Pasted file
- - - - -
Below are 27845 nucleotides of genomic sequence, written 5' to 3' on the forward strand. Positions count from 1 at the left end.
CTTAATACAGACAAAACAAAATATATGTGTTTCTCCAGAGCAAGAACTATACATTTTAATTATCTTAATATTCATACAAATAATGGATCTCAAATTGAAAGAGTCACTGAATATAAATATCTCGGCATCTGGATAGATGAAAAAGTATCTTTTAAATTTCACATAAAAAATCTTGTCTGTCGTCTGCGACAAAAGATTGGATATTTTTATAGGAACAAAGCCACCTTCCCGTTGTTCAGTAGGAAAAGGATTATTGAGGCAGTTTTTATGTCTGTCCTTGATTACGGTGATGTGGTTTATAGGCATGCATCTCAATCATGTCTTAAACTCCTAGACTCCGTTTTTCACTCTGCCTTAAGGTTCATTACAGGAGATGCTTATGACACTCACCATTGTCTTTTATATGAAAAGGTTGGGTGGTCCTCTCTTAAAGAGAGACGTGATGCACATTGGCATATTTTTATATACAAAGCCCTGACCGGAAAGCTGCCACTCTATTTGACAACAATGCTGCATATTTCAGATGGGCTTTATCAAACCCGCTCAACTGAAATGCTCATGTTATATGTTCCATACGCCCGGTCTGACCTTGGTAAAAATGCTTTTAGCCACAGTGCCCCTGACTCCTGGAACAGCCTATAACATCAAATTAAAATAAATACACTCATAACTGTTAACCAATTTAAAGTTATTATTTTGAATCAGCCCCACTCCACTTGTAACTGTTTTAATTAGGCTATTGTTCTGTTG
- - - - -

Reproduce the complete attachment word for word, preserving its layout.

Below are 27845 nucleotides of genomic sequence, written 5' to 3' on the forward strand. Positions count from 1 at the left end.
CTTAATACAGACAAAACAAAATATATGTGTTTCTCCAGAGCAAGAACTATACATTTTAATTATCTTAATATTCATACAAATAATGGATCTCAAATTGAAAGAGTCACTGAATATAAATATCTCGGCATCTGGATAGATGAAAAAGTATCTTTTAAATTTCACATAAAAAATCTTGTCTGTCGTCTGCGACAAAAGATTGGATATTTTTATAGGAACAAAGCCACCTTCCCGTTGTTCAGTAGGAAAAGGATTATTGAGGCAGTTTTTATGTCTGTCCTTGATTACGGTGATGTGGTTTATAGGCATGCATCTCAATCATGTCTTAAACTCCTAGACTCCGTTTTTCACTCTGCCTTAAGGTTCATTACAGGAGATGCTTATGACACTCACCATTGTCTTTTATATGAAAAGGTTGGGTGGTCCTCTCTTAAAGAGAGACGTGATGCACATTGGCATATTTTTATATACAAAGCCCTGACCGGAAAGCTGCCACTCTATTTGACAACAATGCTGCATATTTCAGATGGGCTTTATCAAACCCGCTCAACTGAAATGCTCATGTTATATGTTCCATACGCCCGGTCTGACCTTGGTAAAAATGCTTTTAGCCACAGTGCCCCTGACTCCTGGAACAGCCTATAACATCAAATTAAAATAAATACACTCATAACTGTTAACCAATTTAAAGTTATTATTTTGAATCAGCCCCACTCCACTTGTAACTGTTTTAATTAGGCTATTGTTCTGTTG